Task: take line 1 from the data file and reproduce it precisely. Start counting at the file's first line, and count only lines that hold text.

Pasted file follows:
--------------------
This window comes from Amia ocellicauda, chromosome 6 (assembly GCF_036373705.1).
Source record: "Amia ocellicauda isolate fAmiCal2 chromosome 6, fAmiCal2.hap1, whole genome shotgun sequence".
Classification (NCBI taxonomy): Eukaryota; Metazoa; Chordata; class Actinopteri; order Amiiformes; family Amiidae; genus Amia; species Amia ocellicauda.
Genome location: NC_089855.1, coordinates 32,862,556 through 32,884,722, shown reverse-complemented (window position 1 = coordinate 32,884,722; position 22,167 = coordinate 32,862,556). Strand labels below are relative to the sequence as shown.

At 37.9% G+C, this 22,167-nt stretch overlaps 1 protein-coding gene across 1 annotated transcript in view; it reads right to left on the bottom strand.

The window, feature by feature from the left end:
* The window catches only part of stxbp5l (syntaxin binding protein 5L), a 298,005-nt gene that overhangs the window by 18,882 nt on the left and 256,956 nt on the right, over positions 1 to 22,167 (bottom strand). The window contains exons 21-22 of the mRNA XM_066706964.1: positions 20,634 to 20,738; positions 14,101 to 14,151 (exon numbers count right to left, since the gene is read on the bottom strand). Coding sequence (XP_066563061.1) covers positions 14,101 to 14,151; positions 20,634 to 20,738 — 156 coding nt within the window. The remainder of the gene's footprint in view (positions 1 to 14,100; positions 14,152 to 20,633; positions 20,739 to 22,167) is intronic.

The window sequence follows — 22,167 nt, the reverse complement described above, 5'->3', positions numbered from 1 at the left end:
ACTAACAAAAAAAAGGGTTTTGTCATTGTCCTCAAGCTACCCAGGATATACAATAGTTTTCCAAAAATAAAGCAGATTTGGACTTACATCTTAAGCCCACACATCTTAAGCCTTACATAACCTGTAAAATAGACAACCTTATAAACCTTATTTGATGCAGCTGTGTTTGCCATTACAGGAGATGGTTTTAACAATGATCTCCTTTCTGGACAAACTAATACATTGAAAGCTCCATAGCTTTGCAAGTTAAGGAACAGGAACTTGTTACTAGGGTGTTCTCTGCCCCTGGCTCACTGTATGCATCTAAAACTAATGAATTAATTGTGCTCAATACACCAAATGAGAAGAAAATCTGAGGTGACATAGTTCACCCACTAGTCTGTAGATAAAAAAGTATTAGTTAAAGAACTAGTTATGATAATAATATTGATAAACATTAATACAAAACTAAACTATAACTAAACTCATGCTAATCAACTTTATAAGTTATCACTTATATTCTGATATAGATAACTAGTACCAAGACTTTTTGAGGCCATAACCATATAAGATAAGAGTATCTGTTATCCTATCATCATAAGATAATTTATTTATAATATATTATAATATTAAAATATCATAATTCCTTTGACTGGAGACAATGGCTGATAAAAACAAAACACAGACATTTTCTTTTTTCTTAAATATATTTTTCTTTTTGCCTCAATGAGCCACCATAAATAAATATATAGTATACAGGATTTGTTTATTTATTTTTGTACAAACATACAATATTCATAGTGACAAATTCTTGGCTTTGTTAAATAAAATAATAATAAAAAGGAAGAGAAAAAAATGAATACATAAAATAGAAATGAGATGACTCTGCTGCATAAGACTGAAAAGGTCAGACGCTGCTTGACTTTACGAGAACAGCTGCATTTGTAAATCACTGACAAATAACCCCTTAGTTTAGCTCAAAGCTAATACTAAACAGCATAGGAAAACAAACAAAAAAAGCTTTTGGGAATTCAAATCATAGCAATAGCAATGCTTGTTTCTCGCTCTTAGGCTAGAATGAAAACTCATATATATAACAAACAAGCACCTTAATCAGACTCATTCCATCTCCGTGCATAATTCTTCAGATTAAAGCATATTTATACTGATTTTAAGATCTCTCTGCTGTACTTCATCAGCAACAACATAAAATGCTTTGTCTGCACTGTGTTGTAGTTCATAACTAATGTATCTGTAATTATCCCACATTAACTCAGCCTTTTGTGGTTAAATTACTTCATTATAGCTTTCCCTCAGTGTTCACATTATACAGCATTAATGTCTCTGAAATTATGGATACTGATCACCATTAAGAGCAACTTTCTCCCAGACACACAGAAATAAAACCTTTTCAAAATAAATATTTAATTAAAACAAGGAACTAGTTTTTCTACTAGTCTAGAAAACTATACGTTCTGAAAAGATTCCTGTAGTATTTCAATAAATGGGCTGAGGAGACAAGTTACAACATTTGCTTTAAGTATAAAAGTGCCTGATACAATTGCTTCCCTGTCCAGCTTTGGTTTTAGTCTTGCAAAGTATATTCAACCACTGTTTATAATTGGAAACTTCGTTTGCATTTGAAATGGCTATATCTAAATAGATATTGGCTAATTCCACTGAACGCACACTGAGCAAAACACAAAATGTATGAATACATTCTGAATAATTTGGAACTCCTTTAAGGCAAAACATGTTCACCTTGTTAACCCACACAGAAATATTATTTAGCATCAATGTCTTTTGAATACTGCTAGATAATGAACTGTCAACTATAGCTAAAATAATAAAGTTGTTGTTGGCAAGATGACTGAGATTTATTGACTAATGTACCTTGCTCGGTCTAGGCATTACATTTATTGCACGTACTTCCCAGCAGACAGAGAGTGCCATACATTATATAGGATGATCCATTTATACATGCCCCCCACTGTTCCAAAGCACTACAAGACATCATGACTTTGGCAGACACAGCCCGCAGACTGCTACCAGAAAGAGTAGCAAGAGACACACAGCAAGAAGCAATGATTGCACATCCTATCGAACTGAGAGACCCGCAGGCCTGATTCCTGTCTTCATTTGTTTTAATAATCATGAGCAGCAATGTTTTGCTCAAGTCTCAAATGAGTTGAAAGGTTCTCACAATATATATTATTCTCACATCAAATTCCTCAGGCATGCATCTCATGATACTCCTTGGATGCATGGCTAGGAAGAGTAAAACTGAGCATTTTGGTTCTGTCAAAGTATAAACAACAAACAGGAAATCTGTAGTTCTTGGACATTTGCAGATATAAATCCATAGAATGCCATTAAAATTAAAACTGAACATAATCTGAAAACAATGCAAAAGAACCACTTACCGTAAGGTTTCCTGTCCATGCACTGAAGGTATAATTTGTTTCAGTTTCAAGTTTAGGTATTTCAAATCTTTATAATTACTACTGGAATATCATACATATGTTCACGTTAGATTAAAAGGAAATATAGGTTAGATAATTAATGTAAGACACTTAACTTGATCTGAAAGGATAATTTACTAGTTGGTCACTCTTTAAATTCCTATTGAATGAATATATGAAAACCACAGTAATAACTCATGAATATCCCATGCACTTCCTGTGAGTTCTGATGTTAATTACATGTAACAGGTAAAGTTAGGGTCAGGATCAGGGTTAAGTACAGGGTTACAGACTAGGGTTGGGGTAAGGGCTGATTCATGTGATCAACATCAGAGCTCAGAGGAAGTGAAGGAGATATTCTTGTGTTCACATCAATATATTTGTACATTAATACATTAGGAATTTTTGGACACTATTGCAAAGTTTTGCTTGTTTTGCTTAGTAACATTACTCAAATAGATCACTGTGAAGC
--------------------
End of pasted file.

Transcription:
This window comes from Amia ocellicauda, chromosome 6 (assembly GCF_036373705.1).